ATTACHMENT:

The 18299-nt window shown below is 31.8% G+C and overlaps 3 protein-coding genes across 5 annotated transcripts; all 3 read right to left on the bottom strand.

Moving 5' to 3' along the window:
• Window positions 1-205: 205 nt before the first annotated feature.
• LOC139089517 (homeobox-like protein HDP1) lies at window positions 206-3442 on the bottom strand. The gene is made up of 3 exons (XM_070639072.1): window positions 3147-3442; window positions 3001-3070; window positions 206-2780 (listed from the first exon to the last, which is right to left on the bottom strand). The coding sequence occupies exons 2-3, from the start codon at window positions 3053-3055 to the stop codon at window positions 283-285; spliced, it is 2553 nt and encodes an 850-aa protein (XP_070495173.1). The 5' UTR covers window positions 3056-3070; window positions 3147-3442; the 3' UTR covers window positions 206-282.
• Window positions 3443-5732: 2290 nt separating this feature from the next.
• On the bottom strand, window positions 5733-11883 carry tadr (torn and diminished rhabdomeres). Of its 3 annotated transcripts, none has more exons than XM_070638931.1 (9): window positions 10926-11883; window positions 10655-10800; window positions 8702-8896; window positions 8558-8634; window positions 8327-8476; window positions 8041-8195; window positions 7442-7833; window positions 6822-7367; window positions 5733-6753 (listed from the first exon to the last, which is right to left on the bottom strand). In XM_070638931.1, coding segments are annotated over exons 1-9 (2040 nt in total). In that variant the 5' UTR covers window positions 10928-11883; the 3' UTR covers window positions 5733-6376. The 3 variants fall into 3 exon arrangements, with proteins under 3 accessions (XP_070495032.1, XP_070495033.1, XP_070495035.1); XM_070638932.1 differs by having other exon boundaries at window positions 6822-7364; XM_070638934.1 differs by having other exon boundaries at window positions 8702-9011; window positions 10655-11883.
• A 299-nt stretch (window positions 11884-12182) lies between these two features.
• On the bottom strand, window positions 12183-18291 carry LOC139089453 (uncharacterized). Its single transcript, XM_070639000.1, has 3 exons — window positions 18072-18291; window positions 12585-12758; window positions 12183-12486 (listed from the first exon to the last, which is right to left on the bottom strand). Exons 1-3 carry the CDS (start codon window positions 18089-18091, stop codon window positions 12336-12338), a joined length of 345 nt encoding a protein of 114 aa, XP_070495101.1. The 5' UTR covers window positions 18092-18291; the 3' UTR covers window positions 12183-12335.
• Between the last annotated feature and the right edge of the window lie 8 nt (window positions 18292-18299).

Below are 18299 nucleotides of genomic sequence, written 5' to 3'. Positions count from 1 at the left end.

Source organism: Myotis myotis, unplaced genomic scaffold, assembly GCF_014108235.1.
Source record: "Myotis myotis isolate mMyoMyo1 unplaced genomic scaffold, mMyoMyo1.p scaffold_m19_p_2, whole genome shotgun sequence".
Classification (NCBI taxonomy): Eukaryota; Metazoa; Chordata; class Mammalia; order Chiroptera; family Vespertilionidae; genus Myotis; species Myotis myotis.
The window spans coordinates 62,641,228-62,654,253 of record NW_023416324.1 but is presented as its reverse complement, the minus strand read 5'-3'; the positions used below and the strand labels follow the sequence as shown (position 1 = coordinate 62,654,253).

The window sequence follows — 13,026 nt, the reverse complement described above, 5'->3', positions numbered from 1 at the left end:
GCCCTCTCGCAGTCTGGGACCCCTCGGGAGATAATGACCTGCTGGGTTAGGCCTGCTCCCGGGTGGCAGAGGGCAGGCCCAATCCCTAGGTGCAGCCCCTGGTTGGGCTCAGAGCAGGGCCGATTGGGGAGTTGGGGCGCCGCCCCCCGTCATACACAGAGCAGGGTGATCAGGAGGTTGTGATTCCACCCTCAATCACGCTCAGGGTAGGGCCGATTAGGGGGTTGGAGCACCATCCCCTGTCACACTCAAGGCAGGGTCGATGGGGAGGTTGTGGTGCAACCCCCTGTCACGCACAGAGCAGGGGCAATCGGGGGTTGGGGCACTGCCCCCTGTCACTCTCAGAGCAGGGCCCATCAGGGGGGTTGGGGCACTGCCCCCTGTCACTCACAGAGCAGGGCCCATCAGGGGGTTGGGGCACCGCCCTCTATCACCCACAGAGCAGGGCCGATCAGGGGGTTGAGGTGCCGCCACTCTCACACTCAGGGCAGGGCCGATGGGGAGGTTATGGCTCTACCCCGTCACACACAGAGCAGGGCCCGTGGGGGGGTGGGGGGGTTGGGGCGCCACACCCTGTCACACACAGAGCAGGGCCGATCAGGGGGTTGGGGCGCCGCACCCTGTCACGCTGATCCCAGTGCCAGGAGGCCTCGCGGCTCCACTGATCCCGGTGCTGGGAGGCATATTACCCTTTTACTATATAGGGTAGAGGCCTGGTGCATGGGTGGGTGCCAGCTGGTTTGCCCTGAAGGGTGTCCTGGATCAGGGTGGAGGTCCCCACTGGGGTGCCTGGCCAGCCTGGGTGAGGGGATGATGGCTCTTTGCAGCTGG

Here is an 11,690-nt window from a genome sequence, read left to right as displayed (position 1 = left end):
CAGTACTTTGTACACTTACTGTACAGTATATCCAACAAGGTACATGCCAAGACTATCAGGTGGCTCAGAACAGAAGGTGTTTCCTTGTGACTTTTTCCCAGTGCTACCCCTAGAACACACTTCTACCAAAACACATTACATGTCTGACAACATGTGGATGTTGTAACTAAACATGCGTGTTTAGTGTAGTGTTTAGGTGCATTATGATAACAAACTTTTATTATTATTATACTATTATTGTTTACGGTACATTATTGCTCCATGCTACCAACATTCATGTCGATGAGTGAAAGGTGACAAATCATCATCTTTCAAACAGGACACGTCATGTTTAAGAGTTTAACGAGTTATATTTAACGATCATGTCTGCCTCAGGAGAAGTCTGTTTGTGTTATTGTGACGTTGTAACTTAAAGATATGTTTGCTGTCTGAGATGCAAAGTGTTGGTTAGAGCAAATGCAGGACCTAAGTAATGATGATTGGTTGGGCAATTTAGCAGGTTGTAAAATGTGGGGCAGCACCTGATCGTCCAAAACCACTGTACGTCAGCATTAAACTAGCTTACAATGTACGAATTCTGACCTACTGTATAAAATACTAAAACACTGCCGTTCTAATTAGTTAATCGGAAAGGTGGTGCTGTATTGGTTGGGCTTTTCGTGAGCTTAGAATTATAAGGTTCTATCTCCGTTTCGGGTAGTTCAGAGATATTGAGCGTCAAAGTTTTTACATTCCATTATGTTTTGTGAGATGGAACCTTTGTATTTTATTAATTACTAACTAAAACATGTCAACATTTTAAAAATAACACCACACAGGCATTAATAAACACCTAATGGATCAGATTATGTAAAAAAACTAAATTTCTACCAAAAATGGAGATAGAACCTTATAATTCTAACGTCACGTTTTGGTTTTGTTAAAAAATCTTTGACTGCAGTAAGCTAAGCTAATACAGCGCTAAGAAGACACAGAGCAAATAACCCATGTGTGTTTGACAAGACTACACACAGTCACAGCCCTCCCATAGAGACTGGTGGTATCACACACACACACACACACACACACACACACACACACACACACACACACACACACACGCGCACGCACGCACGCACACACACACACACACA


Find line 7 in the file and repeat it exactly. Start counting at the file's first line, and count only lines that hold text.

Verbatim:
• A 299-nt stretch (window positions 11884-12182) lies between these two features.